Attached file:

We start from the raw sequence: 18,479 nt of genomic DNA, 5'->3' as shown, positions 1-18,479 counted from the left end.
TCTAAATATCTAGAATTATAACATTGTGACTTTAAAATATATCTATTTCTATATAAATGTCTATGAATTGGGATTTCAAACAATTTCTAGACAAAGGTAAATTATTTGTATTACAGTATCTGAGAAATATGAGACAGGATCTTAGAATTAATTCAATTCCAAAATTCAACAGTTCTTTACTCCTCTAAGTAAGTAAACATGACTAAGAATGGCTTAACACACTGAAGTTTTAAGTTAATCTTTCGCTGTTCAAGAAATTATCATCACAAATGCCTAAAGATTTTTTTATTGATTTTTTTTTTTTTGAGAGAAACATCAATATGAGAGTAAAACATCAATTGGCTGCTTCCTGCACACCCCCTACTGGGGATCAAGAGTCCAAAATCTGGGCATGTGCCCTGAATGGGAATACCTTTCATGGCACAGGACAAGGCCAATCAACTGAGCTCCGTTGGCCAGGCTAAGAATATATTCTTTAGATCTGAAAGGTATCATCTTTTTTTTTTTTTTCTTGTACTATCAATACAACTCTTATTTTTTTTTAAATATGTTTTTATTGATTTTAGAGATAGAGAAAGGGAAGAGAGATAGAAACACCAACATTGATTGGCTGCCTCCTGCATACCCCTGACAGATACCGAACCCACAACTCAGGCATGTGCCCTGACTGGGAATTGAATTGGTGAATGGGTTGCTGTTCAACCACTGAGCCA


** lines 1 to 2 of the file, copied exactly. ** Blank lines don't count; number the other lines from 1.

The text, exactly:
We start from the raw sequence: 18,479 nt of genomic DNA, 5'->3' as shown, positions 1-18,479 counted from the left end.
TCTAAATATCTAGAATTATAACATTGTGACTTTAAAATATATCTATTTCTATATAAATGTCTATGAATTGGGATTTCAAACAATTTCTAGACAAAGGTAAATTATTTGTATTACAGTATCTGAGAAATATGAGACAGGATCTTAGAATTAATTCAATTCCAAAATTCAACAGTTCTTTACTCCTCTAAGTAAGTAAACATGACTAAGAATGGCTTAACACACTGAAGTTTTAAGTTAATCTTTCGCTGTTCAAGAAATTATCATCACAAATGCCTAAAGATTTTTTTATTGATTTTTTTTTTTTTGAGAGAAACATCAATATGAGAGTAAAACATCAATTGGCTGCTTCCTGCACACCCCCTACTGGGGATCAAGAGTCCAAAATCTGGGCATGTGCCCTGAATGGGAATACCTTTCATGGCACAGGACAAGGCCAATCAACTGAGCTCCGTTGGCCAGGCTAAGAATATATTCTTTAGATCTGAAAGGTATCATCTTTTTTTTTTTTTTCTTGTACTATCAATACAACTCTTATTTTTTTTTAAATATGTTTTTATTGATTTTAGAGATAGAGAAAGGGAAGAGAGATAGAAACACCAACATTGATTGGCTGCCTCCTGCATACCCCTGACAGATACCGAACCCACAACTCAGGCATGTGCCCTGACTGGGAATTGAATTGGTGAATGGGTTGCTGTTCAACCACTGAGCCA